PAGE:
The National Cancer Institute (NCI) is set up to fund individual projects in fields like genomics, computational biology, and pathology. Now researchers at University of Colorado Cancer Center are taking advantage of an innovative new program in cancer systems biology to combine the three research areas, earning a prestigious “U01” grant to study the complex genetic drivers of aggressive prostate cancer. By combining the tools of pathology, computational modeling and genomics, the project hopes to discover and test therapeutic interventions for three molecularly distinct types of prostate cancer.
“Prostate cancer is defined by its pathology — you take a biopsy, give it to a pathologist, and they score it, for example they will characterize it as ‘pathological stage 3 disease.’ What we want to do is to understand how genetics contributes to driving aggressive pathology. By understanding what pathways and processes are dysregulated by distinct genetic alterations, we can start to explore therapeutic options to match the genetic alterations,” says James Costello, PhD, CU Cancer Center investigator and assistant professor in the Department of Pharmacology at the CU School of Medicine.
In cancers like melanoma, there tends to be a single genetic driver.
“You have mutations in oncogenes such as BRAF or RAS that drives disease,” says Scott Cramer, PhD, investigator at the CU Cancer Center and professor in the CU School of Medicine Department of Pharmacology. “But in prostate, it’s tricky. Prostate cancer tends to be driven by the loss of tumor-suppressor genes — for example, you lose TP53 and the tumor can grow. In prostate, we find that aggressive disease is often associated with loss of multiple tumor suppressors.”
The field of cancer research is getting better and better at turning off oncogenes that cause cancer. However, the field is far less adept at therapeutically targeting cancers where good genes are lost. This means that in prostate cancer and other cancers created by loss of tumor suppressors, treatment isn’t as simple as switching these lost genes back on. Instead, this project hopes to discover what else happens in prostate cancers with loss of these tumor suppressor genes — possibly, in this tangled network of cause-and-effect, turning off a tumor suppressor like TP53 may turn on another gene that aids cancer growth. And if that’s the case, Costello, Cramer, and colleagues would have a target they could do something about — a target gene they could turn off.
Likewise, “In prostate, you get big deletions in chromosomes — there are multiple genes in there and we need to know which ones are the causal drivers of aggressive disease,” Cramer says.
In other words, deleted along with these known tumor-suppressor genes like TP53, may be the loss of many other genes. Some of these losses are unimportant — only about 1.2 percent of our genome is actually manufactured into proteins. But some losses may be additional drivers of cancer.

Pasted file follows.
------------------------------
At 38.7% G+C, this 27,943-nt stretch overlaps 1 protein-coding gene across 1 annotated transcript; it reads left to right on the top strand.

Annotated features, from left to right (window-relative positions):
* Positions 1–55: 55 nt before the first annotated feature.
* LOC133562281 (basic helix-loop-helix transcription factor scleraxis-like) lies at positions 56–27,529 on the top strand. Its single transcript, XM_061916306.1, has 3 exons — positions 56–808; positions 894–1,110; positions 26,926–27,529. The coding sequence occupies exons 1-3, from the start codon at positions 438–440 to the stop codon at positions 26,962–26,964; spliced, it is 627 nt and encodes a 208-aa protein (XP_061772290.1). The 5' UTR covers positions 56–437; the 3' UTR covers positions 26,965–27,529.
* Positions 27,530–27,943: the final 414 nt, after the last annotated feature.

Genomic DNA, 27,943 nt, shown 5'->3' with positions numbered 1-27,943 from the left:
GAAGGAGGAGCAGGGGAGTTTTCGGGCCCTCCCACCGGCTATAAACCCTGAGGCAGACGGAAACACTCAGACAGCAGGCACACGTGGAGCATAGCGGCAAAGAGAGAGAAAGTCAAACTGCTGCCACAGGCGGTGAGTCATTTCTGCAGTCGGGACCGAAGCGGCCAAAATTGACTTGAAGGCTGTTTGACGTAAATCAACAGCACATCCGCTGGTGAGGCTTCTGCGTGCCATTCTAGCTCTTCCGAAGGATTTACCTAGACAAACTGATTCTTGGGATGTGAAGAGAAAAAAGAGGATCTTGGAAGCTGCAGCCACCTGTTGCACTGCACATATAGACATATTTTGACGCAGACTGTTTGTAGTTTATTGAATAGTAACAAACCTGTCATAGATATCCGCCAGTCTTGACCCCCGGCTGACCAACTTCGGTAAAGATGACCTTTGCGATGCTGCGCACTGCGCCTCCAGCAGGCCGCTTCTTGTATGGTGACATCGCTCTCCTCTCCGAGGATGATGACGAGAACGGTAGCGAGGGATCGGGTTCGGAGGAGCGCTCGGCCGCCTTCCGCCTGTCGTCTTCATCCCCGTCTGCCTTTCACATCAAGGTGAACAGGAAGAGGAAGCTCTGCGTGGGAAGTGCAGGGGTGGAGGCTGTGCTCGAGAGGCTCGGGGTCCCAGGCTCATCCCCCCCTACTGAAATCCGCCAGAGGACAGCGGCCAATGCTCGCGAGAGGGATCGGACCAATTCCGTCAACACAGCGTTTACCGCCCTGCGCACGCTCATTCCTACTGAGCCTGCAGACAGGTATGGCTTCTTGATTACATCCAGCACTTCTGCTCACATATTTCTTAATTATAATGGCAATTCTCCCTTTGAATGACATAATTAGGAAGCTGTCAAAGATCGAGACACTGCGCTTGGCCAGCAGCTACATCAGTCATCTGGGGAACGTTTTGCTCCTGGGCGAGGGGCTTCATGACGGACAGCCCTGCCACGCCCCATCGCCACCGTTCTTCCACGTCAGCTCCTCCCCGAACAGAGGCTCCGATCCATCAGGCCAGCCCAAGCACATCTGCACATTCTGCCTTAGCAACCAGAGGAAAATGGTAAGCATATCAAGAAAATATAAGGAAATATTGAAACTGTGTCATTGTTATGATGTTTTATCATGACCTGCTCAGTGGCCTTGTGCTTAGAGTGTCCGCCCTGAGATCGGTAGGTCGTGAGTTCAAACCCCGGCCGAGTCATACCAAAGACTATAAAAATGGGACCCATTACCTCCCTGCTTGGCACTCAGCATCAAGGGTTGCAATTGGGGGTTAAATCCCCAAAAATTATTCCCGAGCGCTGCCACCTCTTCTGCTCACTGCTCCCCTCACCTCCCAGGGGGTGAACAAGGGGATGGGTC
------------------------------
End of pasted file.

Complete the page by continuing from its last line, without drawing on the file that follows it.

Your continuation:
To discover these genetic drivers of prostate cancer, Costello and Cramer will turn off various combinations of genes in mouse models of the disease to see which combinations grow into aggressive cancers. Then the team will look inside these models of aggressive cancer to see which genetic pathways are affected.
“We end up with the genetically altered cells that drive the disease, which allows us to ask what is the most likely therapeutic target? Then we can treat mouse models with drugs and see if it’s successful,” Costello says. If these studies are promising the next step may be clinical trials in men with this aggressive form of prostate cancer.
Until recently, the project would have struggled to find funding.
“When you submit a grant, it gets evaluated by a ‘study section,’” says Cramer. “Most study sections are very focused — you submit this project to a pathology study section and they might not get the computational modeling that is used to help make sense of genome-wide measurements to identify therapeutic targets. But if you submit the grant to a computational modeling study section, they don’t get the pathology side and tend to score it poorly. The balance is tricky.”
With only 8 percent of cancer research project grant applications earning funding, even perceived weakness or misinterpretations by a reviewer in the study section can be fatal.
“The National Institutes of Health recognized there were research areas they wanted to fund that weren’t getting funded in standard study sections, so they developed the Cancer Systems Biology Consortium, for which the U01 is one mechanism to foster collaborations like this,” Costello says.
Despite decades of effort, no one set of tools has been able to point to the genes driving prostate cancer. Now with three sets of tools — genomics, computational modeling, and pathology — Cramer, Costello and CU Cancer Center colleagues hope to finally pinpoint the causes of aggressive prostate cancers. Knowing the cause is an important step toward finding a cure.
This article was originally published on September 12, 2019, by the University of Colorado Cancer Center. It is republished with permission.